Terrain Park

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Terrain Park

Submitted By: Randonee_Urban on September 01, 2010

Administrator: Randonee_Urban

Views: 1049 page views

Featured Descent

Colorado » Ten Mile Range

Cristo Couloir

Cristo is a fairly wide snow gully, and is not particularly technical to ski.  That said, it is steep enough to demand advanced ski abilities.

Cristo is rated D8 or D9 depending on snow conditions.  For information on the D rating system, see here: http://www.wildsnow.com/articles/ratings/ski-board-d-rating-system.html

In good snow conditions, Cristo can be skied right off the summit.  Depending on snowpack, there may or may not be a few rocky patches to navigate.  The gully has a few rollovers, the steepest reaching 40-45 degrees.  The slope has a double fall-line, and is generally a bit mellower if you stay towards the skier's right side.  While not a true no-fall zone, the double fall-line nature also means that a sliding fall in the couloir could be dangerous.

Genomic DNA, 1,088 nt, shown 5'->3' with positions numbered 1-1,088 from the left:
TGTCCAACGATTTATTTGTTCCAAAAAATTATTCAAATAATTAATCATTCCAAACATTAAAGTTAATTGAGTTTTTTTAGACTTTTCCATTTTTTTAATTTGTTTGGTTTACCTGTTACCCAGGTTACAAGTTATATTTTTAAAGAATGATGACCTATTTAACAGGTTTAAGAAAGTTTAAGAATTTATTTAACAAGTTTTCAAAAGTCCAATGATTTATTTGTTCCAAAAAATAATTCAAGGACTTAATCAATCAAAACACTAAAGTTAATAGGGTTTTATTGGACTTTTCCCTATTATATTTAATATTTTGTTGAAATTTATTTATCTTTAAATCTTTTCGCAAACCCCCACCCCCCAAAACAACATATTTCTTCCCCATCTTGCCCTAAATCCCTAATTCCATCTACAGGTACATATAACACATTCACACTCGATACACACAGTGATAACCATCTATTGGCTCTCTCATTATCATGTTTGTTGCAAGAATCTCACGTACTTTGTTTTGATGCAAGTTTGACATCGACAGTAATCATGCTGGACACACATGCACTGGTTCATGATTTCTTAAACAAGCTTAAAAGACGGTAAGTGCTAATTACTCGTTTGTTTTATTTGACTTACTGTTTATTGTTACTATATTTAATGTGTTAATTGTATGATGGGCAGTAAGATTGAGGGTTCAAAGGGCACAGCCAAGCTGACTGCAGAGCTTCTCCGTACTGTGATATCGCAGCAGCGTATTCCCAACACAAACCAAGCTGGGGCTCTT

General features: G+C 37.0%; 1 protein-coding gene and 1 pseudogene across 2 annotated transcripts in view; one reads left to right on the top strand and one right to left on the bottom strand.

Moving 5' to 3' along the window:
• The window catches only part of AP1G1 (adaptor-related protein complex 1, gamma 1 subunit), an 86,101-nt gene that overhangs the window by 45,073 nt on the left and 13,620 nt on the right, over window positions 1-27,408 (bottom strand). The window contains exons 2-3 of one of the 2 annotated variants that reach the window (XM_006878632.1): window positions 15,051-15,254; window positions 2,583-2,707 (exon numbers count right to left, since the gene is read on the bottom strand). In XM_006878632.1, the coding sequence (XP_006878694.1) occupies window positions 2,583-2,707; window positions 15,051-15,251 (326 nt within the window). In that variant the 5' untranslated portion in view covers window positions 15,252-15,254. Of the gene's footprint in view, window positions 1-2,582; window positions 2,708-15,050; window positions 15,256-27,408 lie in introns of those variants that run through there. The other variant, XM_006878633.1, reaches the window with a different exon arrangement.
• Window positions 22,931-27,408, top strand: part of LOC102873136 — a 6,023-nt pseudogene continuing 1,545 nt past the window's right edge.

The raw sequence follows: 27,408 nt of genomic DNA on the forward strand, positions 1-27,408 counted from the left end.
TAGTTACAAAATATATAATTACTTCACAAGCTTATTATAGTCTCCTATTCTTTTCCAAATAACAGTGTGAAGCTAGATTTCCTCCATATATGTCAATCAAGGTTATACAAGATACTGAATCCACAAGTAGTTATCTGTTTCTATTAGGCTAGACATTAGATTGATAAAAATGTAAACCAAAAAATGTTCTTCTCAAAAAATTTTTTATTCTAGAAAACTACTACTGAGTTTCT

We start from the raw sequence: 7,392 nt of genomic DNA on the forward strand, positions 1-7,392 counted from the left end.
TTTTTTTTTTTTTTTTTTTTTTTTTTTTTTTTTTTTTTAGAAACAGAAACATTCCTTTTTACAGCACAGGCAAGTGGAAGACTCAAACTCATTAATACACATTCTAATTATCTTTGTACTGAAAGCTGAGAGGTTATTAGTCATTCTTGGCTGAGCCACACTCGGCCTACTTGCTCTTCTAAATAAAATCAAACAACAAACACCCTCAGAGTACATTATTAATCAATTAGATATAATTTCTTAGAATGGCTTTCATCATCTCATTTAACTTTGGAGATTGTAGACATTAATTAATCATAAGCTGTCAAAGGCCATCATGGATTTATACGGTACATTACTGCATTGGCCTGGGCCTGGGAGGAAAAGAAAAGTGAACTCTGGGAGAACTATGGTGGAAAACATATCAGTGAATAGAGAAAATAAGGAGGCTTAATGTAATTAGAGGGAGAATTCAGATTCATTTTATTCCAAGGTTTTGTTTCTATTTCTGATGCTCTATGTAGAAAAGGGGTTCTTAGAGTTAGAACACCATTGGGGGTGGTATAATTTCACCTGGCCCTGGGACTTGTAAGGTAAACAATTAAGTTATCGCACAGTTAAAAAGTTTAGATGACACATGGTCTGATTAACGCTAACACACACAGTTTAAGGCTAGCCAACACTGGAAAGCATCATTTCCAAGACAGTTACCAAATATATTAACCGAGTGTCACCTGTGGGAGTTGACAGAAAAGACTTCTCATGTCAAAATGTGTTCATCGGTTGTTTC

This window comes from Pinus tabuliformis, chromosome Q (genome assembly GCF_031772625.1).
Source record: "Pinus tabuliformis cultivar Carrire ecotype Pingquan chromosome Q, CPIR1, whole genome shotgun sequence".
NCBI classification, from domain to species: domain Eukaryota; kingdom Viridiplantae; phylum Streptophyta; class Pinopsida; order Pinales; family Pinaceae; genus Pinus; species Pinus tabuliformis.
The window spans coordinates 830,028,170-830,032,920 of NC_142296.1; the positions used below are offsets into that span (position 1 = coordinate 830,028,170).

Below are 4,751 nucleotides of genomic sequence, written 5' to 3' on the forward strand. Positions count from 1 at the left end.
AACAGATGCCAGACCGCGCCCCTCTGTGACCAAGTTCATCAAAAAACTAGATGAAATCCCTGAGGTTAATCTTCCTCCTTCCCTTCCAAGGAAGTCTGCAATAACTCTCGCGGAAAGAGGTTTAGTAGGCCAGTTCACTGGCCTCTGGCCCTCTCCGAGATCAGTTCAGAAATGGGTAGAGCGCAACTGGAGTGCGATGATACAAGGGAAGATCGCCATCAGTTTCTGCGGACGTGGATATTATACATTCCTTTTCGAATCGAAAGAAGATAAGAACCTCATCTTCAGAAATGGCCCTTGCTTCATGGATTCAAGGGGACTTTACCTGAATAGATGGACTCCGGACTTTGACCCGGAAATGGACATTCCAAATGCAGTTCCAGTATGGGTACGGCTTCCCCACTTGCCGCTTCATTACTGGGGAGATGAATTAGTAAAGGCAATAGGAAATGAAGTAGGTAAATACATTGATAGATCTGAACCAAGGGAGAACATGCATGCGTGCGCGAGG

Cristo Couloir is a very large avalanche path and has claimed it's share of victims.  As such, this route is recommended as a spring descent in times of good stability only.  Also, whether you're driving or skinning up Blue Lakes Road, be aware that several major avalanche paths threaten the road near the dam.



The Terrain Park is an RMNP classic area for mid-winter backcountry skiers looking for sparse crowds, pillow lines, and, most importantly, DEEP powder.  This area is also used by the Colorado Mountain School for Avalanche 1 classes, so make sure you 're on your Avy Game because you never know who will be asking you about current conditions!

The constant winds of RMNP pick up snow from Longs Peak all the way to Chaos Canyon, where the trees near Lake Haiyaha and Dream Lake strain out the wind, depositing the soft, cushy snow in the north-facing Dream Chutes and in the East Facing Terrain Park runs such as Mario Gully and others. 

After a few storms, this is easily some of the best short-lap powder skiing terrain on the Front Range.

How to Get There

Park at Bear Lake Trailhead (Plowed year-round) and hike to Nymph Lake.  Continue towards Dream Lake, but take a left (south) just before the actual Dream Lake onto the Lake Haiyaha trail (look for a sign poking out of the snow).  From here, ascend the switchbacks through the trees and on top of the large cliffs until you will find your self before an exposed, steep slope.  You can either continue up the ridge (west) to the Dream Lake Chutes, or traverse across the ridge (south) to the east facing runs.

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